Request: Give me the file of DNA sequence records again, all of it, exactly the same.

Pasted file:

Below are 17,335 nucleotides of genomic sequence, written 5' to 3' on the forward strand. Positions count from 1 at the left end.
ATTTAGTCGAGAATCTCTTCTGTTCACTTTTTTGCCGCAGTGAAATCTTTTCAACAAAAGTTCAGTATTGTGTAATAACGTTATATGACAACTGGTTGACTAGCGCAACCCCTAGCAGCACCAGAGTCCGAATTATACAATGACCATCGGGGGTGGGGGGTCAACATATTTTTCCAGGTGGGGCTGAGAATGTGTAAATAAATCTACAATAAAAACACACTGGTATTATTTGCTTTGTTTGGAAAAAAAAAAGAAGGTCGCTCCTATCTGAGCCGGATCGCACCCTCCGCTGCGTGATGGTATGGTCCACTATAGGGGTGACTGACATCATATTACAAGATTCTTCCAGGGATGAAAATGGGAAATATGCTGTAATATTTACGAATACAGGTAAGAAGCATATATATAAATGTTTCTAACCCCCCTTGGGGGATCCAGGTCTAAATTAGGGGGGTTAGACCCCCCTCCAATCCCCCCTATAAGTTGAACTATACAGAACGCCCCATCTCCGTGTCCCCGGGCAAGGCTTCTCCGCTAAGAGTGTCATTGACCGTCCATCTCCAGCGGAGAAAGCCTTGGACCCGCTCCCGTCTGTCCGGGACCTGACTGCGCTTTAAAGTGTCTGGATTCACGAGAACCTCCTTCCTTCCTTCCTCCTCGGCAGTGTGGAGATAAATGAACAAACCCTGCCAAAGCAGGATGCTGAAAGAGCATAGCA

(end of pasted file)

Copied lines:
Below are 17,335 nucleotides of genomic sequence, written 5' to 3' on the forward strand. Positions count from 1 at the left end.
ATTTAGTCGAGAATCTCTTCTGTTCACTTTTTTGCCGCAGTGAAATCTTTTCAACAAAAGTTCAGTATTGTGTAATAACGTTATATGACAACTGGTTGACTAGCGCAACCCCTAGCAGCACCAGAGTCCGAATTATACAATGACCATCGGGGGTGGGGGGTCAACATATTTTTCCAGGTGGGGCTGAGAATGTGTAAATAAATCTACAATAAAAACACACTGGTATTATTTGCTTTGTTTGGAAAAAAAAAAGAAGGTCGCTCCTATCTGAGCCGGATCGCACCCTCCGCTGCGTGATGGTATGGTCCACTATAGGGGTGACTGACATCATATTACAAGATTCTTCCAGGGATGAAAATGGGAAATATGCTGTAATATTTACGAATACAGGTAAGAAGCATATATATAAATGTTTCTAACCCCCCTTGGGGGATCCAGGTCTAAATTAGGGGGGTTAGACCCCCCTCCAATCCCCCCTATAAGTTGAACTATACAGAACGCCCCATCTCCGTGTCCCCGGGCAAGGCTTCTCCGCTAAGAGTGTCATTGACCGTCCATCTCCAGCGGAGAAAGCCTTGGACCCGCTCCCGTCTGTCCGGGACCTGACTGCGCTTTAAAGTGTCTGGATTCACGAGAACCTCCTTCCTTCCTTCCTCCTCGGCAGTGTGGAGATAAATGAACAAACCCTGCCAAAGCAGGATGCTGAAAGAGCATAGCA